James Rollins: Author of the SIGMA Force series

Fictional SIGMA Force series takes on “World War Zero”

James Rollins used to be a veterinarian. Now, he writes action-adventure novels.

James Rollins used to be a veterinarian. Now, he writes action-adventure novels.


To pre-order The Last Odyssey, visit jamesrollins.com.

“There’s a little bit of Clive Cussler, Michael Crichton and Dan Brown in my novels, and a little Conan the Barbarian in me,” James Rollins is fond of saying. After publishing four novels in the early 2000s, Rollins, 58, left his Sacramento veterinary practice and became a New York Times best-selling author whose 22 books have sold more than 20 million copies in 40 languages. His real thunder is the 15-title action-adventure SIGMA Force series, starring a covert team of ex-special forces officers with expertise in the sciences and black ops. It combines history with the mythical, led by Rollins’ trademark phantasmagoria. Rollins’ latest entry is The Last Odyssey, in which an ancient map is discovered that traces Odysseus’ route home after the Trojan War, as described in Homer’s epic poem “The Odyssey.” One of the stops was Tartarus, the Greek version of hell. Guess where SIGMA Force is headed?

In your research for The Last Odyssey, what was your single most shocking discovery?

How much we underestimate the technology of ancient peoples. I had a chance to study the Antikythera mechanism at the National Archaeological Museum in Athens, a Greek device from the first century B.C. Most archaeologists now accept that it was the first known analog computer.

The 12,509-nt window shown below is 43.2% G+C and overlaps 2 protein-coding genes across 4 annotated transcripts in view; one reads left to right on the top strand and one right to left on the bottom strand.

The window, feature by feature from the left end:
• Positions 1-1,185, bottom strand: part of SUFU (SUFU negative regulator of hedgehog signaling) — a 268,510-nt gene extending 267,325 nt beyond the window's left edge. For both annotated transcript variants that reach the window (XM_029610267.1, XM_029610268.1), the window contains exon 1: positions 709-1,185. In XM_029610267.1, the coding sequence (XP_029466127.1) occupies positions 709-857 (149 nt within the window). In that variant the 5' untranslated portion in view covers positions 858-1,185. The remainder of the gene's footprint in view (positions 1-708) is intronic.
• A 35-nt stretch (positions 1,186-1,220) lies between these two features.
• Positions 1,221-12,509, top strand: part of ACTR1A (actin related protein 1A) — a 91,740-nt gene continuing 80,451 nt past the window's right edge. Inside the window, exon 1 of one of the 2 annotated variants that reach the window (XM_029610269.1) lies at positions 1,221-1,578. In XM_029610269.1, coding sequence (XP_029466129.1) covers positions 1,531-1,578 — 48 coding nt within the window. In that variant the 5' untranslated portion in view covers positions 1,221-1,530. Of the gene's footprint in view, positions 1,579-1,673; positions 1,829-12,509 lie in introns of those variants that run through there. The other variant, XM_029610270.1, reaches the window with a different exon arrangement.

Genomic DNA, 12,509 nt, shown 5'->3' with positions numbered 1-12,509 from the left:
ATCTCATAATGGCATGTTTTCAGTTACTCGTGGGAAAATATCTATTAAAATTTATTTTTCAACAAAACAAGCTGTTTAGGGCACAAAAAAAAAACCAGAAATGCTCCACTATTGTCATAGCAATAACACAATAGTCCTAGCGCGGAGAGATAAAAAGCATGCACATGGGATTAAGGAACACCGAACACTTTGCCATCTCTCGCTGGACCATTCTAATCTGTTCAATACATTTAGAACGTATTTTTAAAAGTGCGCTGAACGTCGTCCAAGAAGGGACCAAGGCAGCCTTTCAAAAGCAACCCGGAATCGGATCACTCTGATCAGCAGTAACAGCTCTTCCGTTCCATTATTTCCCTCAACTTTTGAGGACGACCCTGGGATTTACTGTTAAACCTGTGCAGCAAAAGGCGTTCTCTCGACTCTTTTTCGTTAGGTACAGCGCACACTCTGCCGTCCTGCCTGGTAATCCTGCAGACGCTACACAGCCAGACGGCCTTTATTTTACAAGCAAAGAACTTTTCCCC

One of your characters reflects that “knowledge is never truly lost.” Which is the foundation of your work.

All my books have explored historical mysteries, but nothing truly remains buried forever. When Greek and Roman civilizations collapsed, the Islamic world picked up the torch of science and innovation and kept it. And when that Islamic Golden Age faded, Italy and the Renaissance preserved that knowledge and carried it forward yet again. By his own admission, Leonardo da Vinci was influenced—even borrowed—from earlier Muslim inventors.

You juggle both science and history in your thrillers, and there’s always something new to learn.

While there is certainly lots of science in the new novel, I’d say it sheds more light on history—specifically, a mysterious era known as the Greek Dark Ages, a shadowy time during the Bronze Age when three civilizations were laid low during a massive war, which many historians have dubbed “World War Zero.”

Little is truly known about this turbulent period. Even the identity of the force that laid waste to the Greeks, the Egyptians and the Hittites remains unknown and debated. In fact, one of the only accounts of this war-torn time comes from Homer’s “The Iliad” and “The Odyssey.”

A few words about your hunting-gathering process, please.

I always have my antennae up for seeds that might be part of a story. I’m looking for basically three things: an historical mystery, a bit of science to explore and exotic locations in which to set a story.

To accomplish that, I subscribe to over 20 scientific journals, and I journal extensively while I travel. I love walking up to someone in a foreign country and asking them to tell me something about their village that no one knows. And perhaps because of the anonymity of such a question, they do.

What’s next?

I have an anthology of SIGMA short stories coming in September, and I’m finishing next year’s SIGMA novel, tentatively titled The Savage Zone. But further details are classified.